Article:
The company says the excavator can operate unplugged for an entire working day, with no loss of performance, compared with a diesel-powered equivalent machine.

For compaction work in sensitive environments, Wacker Neuson offers three battery-powered vibratory rammers and six vibratory plates.

The basis for all models is a lithium-ion rechargeable battery, designed to be rugged. The modular battery can be used on all compaction machines and can simply be swapped between them.

As well as the motor being maintenance-free, all typical maintenance requirements on conventional vibratory rammers, such as on the carburettor, do not occur with the battery-powered rammer.

Alexander Greschner, sales director of the Wacker Neuson Group, is in no doubt that electrification of equipment is the way forward, when it comes to urban environments. He says, “We can offer our customers an electric alternative for a variety of applications, meaning that the emission-free construction site in the inner city is today already a reality. We took this step as one of the first in the industry, and the increasing demand confirms that we should pursue this further and expand the range.”

Do all European countries have low emission zones?
It should be said that not all European countries are ready to roll out low emission zones. Furthermore, few contractors are in a position to sell off perfectly good diesel machines and pay hefty upfront costs to replace them with electric models.

Moreover, modern diesel engines run extremely clean, and even engine manufacturers working hard to develop alternative power are quick to admit that diesel still has a healthy future.

Earlier this year, Bobcat confirmed the rollout of its new Next is Now light compaction range for soil and asphalt, launched in collaboration with Swiss mechanical engineering company Ammann.

Bobcat has moved into the light Compaction segment for the first time, in collaboration with the Ammann Group.

The Next is Now range – a new entry into the compaction product category for Bobcat – will ultimately comprise 37 models, from vibratory rammers weighing 29kg, up to 2.6 tonne tandem rollers.

The company has launched vibratory rammers and plates, as well as hydrostatic plates, designed for heavier compaction work in civil engineering and road construction.

The rammers line-up comprises six models – the R30, R60, R68, R60P, R68P and R70D – ranging from 29kg to 89kg, and useful for road maintenance due to their compactness and ease of transport.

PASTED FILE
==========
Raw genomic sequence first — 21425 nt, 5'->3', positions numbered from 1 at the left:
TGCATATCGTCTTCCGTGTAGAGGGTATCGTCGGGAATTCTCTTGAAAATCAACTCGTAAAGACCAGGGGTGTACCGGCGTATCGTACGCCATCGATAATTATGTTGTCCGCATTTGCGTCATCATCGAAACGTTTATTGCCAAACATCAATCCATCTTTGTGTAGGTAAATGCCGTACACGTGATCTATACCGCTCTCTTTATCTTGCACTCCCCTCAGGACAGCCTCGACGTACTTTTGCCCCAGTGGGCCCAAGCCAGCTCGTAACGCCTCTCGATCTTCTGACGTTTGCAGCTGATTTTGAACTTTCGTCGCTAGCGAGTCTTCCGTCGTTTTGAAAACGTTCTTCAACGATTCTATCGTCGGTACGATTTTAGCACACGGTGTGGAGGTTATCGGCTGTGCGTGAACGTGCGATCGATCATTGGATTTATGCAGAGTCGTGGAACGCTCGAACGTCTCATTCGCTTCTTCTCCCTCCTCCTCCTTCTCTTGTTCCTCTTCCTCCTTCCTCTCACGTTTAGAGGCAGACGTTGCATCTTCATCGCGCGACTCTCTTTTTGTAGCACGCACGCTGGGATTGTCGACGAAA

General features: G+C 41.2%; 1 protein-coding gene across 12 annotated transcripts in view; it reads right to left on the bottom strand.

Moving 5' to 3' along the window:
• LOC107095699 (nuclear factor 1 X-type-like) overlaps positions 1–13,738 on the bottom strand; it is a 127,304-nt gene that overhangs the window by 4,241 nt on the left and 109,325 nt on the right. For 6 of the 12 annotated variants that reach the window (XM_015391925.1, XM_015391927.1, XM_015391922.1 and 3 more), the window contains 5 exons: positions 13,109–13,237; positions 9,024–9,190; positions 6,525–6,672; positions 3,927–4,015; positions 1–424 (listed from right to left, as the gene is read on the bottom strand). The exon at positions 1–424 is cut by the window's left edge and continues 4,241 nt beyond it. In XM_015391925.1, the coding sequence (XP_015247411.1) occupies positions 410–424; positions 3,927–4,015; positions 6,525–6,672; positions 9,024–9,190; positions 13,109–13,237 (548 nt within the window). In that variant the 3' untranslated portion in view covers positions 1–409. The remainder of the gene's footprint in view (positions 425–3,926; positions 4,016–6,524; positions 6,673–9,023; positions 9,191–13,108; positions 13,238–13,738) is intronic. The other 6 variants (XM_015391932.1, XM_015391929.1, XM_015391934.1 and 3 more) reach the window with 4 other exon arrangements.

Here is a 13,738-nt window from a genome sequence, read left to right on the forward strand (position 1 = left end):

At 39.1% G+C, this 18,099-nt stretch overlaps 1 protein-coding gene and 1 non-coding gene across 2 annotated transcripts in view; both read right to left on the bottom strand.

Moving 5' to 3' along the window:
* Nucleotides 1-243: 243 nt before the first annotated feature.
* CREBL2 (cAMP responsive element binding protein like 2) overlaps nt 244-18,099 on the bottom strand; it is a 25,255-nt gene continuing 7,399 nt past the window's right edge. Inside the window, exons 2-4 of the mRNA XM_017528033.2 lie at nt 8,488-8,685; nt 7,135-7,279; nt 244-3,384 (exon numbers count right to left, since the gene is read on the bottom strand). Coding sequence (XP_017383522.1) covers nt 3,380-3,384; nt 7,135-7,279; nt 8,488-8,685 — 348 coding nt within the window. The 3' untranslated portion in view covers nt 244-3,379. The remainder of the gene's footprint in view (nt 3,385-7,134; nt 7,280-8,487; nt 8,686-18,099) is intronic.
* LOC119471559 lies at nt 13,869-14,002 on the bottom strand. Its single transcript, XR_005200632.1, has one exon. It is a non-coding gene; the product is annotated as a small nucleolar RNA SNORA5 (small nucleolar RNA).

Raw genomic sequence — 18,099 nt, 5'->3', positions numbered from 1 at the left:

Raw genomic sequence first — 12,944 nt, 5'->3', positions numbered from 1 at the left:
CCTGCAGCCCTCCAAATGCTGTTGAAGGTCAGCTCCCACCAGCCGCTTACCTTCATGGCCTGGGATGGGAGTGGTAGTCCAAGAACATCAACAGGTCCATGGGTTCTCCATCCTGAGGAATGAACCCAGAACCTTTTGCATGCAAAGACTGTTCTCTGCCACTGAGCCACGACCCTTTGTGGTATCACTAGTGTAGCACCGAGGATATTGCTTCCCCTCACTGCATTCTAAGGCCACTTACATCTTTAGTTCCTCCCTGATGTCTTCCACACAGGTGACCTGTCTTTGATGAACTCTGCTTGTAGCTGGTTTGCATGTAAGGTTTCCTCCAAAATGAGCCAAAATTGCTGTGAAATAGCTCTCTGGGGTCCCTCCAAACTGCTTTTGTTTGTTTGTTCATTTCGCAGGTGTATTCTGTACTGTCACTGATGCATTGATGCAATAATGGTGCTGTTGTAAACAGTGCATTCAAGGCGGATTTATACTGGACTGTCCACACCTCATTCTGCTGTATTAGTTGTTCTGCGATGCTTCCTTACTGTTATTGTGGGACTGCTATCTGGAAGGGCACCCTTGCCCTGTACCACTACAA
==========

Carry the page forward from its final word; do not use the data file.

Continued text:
Bobcat’s new walk-behind rollers are primarily designed to compact bituminous material. The WR65 model, available in two versions with a choice between Hatz or Yanmar engines, is equipped with dual drums for maximum compaction.

Cat construction equipment upgrades
Cat recently upgraded its compaction offering with the introduction of three new tandem and combination utility compactors, promising increased productivity, combined with simple operation and easy maintenance.

The CB2.5 GC, CB2.7 GC and CC2.7 GC rollers, all in the 2 to 3 tonne class, are designed for applications including car parks, urban streets and small construction sites and each is powered by an engine that meets Stage V emission standards without the need for aftertreatment, lowering service costs.

Advanced hydraulics and exclusive power management software help deliver equivalent performance with the smaller engine. Their new auto idle shutdown feature helps to conserve fuel and machine hours.

Cat says operator controls feature simple rocker switches and what an easy-to-read display.

Cat’s new stage V-compliant CB2.7GC tandem roller promises optimum uptime and simplicity of use for operators.

Compaction widths range from 1,000mm to 1,300mm, with drum diameters of 720mm and 14mm drum shells adding to the compactive effort.

A simple rocker switch controls vibration frequencies, with an auto vibration control, which ceases vibration when the travel lever is in neutral.

Another upgrade feature of the GC range is a water tank gauge and improved nozzles on the spray bars, which improve water coverage on the drum to prevent material pick-up.

Standard on-board technology includes ProductLink, which captures operating data to boost fleet management efficiency. An optional extra is Remote Troubleshoot, which analyses real-time machine data, potentially avoiding service trips to site and unnecessary downtime.


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Andy Brown Editor, Editorial, UK - Wadhurst Tel: +44 (0) 1892 786224 E-mail: [email protected]
Neil Gerrard Senior Editor, Editorial, UK - Wadhurst Tel: +44 (0) 7355 092 771 E-mail: [email protected]
Catrin Jones Deputy Editor, Editorial, UK – Wadhurst Tel: +44 (0) 791 2298 133 E-mail: [email protected]
Eleanor Shefford Brand Manager Tel: +44 (0) 1892 786 236 E-mail: [email protected]